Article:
Chris Gethard explains why you don't have to be depressed to be funny

The comic's "Career Suicide" busts the myth of the tortured artist


Mary Elizabeth Williams
May 16, 2017 12:00AM (UTC)

Longtime fans of actor, writer and comic Chris Gethard are already familiar with his self-deprecating, unflinching candor about his experiences with depression. Now on his new HBO special, "Chris Gethard: Career Suicide," he opens up even more about his journey through the mental health system, including his dealings with therapy and medication, and he provides resources for those searching for more information.

On his show, Gethard gets laughs simply by describing the potential side effects of his medications — which can range from homicidal thoughts to sweating. But he's serious about dispelling misinformation about antidepressants and puncturing any romantic notions that artists must suffer to be creative. Speaking with Salon, he said, "I am in a creative community; I'm a comedian. And you see people like Robin Williams . . . Chris Farley, John Belushi — [they had] all different versions of these problems. But these related things that get romanticized — people become convinced that's part of why they were so funny."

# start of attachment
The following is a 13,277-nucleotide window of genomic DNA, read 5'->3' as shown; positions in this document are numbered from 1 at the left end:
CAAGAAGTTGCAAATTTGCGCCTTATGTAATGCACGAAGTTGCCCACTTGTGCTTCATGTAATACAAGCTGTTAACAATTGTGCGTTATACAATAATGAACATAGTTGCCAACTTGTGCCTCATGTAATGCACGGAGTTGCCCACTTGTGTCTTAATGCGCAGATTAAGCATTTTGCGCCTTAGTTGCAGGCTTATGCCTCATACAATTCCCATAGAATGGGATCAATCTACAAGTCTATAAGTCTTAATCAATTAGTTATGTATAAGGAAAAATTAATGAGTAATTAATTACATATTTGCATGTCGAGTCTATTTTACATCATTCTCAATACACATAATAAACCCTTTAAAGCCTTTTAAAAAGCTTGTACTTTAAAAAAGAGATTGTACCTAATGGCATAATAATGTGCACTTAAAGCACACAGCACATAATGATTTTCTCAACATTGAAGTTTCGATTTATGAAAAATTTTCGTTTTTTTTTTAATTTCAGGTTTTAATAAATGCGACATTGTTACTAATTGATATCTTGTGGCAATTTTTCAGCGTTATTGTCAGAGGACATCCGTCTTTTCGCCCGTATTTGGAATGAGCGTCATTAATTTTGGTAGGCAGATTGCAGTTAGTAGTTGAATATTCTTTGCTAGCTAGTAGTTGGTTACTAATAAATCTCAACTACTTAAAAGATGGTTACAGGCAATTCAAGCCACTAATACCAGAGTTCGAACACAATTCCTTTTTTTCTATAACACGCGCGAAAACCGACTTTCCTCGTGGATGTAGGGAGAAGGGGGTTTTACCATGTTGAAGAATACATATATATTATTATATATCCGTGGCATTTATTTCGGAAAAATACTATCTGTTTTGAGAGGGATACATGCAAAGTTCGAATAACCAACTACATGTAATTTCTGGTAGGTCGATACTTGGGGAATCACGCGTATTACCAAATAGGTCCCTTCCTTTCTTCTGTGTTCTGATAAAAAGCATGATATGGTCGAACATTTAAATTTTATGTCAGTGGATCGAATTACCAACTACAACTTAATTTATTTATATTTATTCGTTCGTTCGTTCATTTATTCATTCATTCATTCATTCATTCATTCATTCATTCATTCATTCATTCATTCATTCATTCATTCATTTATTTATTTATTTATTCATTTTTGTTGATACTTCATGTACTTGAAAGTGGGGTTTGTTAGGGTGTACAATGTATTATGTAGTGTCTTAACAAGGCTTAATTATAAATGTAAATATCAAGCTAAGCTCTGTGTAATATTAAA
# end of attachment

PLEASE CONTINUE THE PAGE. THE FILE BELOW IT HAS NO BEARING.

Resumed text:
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"I see people buy into that, and they opt into staying sick," he added.

Gethard admitted that he initially had concerns about medication, but added that he worked with his shrink to dispel his fears and come to  understand that treatment is an ongoing process that can be adjusted as needed. "This is just medicine," he said. "In the same way that some people are allergic to penicillin, you don't swear off antibiotics," he observed, adding, "I'd like to do my part to help other people avoid that. It is very rare that an artist needs sickness and torment to be creative. I just don't buy it."


Mary Elizabeth Williams

Mary Elizabeth Williams is a staff writer for Salon and the author of "A Series of Catastrophes & Miracles."

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